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Rookie of the Year races are snapshots in time and not necessarily predictive of future success. Given the benefit of hindsight, would voters go back and take Joe Morgan over Jim Lefebvre 1965 or select Joey Votto over Geovany Soto in 2008? Of course, but the electorate has the luxury of assessing a player's contribution over only a six-month span before making a judgment that might or might not look prudent a decade down the road.
Classes that appear loaded can fail to live up to the hype, and groups that seem underwhelming can assume greater cachet with time. That's what makes it so entertaining to revisit the list of winners, runners-up and down-ballot finishers so many years after the fact.
At first glance, the 2013 National League rookie class appears noteworthy for its depth and international flair. The list of top candidates includes two Cubans (Jose Fernandez and Yasiel Puig), a high-priced free agent from Korea (Hyun-Jin Ryu) and a bonus baby from Colombia (Julio Teheran). It's stacked with pitching talent and includes a few players who arrived too late to enter the rookie of the year debate. New York Mets pitcher Zack Wheeler and Cincinnati stolen base machine Billy Hamilton quickly spring to mind.
Time will ultimately bring perspective on how good this group is. But it looks like the deepest and most productive rookie class since 2006, when Hanley Ramirez, Ryan Zimmerman, Prince Fielder, Matt Cain, Andre Ethier, Dan Uggla and Russell Martin debuted in the National League, and Justin Verlander, Jonathan Papelbon, Francisco Liriano, Jered Weaver, Ian Kinsler and Nick Markakis first appeared in the American League.
"It's a little weird in that almost all the prominent rookies are in the National League," said Steve Hirdt of the Elias Sports Bureau. "That's just the luck of the draw. You also have rookies like Teheran and Ryu who are playing big roles for contending teams. I always think that's worth something. I know it's not a popular stance these days. But I think playing games that are important to something more than your own statistical line is of value."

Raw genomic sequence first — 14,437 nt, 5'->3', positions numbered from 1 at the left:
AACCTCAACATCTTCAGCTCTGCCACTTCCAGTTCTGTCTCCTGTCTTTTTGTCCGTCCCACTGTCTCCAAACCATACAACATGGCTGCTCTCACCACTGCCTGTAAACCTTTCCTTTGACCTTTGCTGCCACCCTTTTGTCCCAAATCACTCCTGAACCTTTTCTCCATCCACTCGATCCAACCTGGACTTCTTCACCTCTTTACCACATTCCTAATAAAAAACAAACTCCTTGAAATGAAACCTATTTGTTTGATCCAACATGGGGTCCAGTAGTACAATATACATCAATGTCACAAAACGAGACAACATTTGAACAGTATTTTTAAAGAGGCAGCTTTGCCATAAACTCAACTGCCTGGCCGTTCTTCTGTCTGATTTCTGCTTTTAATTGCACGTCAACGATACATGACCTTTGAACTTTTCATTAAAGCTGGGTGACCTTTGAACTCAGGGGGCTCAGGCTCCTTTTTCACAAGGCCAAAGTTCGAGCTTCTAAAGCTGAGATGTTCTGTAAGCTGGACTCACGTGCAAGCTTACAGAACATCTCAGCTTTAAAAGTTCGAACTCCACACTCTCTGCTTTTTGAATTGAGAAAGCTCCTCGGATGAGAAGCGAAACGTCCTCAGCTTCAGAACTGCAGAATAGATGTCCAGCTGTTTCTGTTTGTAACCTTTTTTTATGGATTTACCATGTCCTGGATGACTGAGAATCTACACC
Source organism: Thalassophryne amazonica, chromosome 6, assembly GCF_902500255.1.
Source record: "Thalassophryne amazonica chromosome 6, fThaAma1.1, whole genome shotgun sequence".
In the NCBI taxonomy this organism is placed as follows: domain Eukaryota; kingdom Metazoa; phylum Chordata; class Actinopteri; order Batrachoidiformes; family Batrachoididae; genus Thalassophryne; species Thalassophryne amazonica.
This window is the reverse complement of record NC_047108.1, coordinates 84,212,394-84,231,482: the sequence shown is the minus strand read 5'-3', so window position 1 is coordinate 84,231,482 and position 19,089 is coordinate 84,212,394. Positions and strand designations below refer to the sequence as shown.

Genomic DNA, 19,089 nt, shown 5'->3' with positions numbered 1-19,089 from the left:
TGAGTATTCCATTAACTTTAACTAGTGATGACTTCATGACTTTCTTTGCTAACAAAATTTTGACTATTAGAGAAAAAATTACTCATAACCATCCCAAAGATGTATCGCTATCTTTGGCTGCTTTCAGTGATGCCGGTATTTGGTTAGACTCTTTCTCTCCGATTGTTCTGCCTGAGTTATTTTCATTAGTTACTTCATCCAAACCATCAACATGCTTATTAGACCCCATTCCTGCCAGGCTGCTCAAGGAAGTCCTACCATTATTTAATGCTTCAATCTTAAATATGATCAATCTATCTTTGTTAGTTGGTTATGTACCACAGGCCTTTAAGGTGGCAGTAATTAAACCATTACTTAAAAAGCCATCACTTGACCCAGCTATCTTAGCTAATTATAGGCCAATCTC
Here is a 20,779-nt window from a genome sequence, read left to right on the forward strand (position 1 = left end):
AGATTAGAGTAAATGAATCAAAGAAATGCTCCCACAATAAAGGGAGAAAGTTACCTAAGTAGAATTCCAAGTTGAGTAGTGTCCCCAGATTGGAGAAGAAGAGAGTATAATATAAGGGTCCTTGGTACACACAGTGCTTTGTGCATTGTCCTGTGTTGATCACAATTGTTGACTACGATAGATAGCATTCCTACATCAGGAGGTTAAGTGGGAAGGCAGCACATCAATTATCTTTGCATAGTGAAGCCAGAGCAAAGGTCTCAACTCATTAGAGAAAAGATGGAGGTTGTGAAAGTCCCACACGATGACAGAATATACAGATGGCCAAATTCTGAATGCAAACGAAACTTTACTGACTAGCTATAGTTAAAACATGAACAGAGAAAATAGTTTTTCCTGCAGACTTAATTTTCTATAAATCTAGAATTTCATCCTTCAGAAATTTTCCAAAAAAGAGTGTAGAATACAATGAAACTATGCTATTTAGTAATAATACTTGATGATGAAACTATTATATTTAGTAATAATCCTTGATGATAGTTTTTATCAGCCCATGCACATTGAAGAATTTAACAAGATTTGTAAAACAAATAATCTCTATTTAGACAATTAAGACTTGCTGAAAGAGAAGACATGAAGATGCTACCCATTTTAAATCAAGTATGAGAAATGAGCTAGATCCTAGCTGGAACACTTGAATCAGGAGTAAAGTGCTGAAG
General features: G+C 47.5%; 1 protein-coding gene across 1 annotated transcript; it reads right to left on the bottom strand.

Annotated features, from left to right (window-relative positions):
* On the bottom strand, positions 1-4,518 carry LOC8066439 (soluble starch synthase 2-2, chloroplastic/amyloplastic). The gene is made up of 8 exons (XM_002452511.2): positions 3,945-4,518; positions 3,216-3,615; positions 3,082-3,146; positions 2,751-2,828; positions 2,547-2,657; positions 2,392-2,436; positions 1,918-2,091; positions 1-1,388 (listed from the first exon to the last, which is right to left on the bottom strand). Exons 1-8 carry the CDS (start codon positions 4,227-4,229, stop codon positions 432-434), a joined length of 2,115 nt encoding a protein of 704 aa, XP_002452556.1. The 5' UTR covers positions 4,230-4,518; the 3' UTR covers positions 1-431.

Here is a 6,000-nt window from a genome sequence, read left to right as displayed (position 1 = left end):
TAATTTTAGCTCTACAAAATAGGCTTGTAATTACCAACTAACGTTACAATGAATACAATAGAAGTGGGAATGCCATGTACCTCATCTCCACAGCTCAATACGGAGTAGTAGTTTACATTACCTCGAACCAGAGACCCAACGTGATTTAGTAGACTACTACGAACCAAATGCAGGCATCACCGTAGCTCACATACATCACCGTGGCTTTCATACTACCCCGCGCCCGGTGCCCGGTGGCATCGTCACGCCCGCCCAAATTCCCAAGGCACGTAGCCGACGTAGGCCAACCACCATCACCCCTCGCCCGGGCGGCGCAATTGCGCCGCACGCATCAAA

How will the 2013 ballot shake out? Here's a guess:
Fernandez shared his long-term aspirations with the world during a 2012 interview when he declared, "I want to be a Hall of Famer." It might take a dozen years for that pursuit to shake out, but he has established himself as the clear front-runner for NL Rookie of the Year even though the Marlins shut him down with three weeks left in the season.
"From the All-Star Game on, he's been phenomenal," Marlins manager Mike Redmond said. "Think about the numbers he's been able to put up and the excitement he's brought to Miami in a situation where we desperately needed some positive news. He's been able to capture that for us."
Signature achievement: How much time do we have?
Fernandez finished with a 2.19 ERA to become only the fourth pitcher since the rookie of the year award's inception in 1947 to post a sub-2.20 ERA in his debut season. Stan Bahnsen of the 1968 White Sox and Dave Righetti of the 1981 Yankees both won the award, and Jerry Koosman of the Mets finished second to Johnny Bench in the '68 NL balloting.
Since the advent of divisional play in 1969, only three pitchers with 170 or more innings have allowed fewer than the measly 5.8 hits per nine innings that Fernandez permitted this season. Nolan Ryan did it twice, and Pedro Martinez and Sid Fernandez achieved the feat once each.
How pivotal was Fernandez to the Marlins? Miami went 18-10 in his outings and has a 40-89 record in games pitched by the team's other 10 starters this season.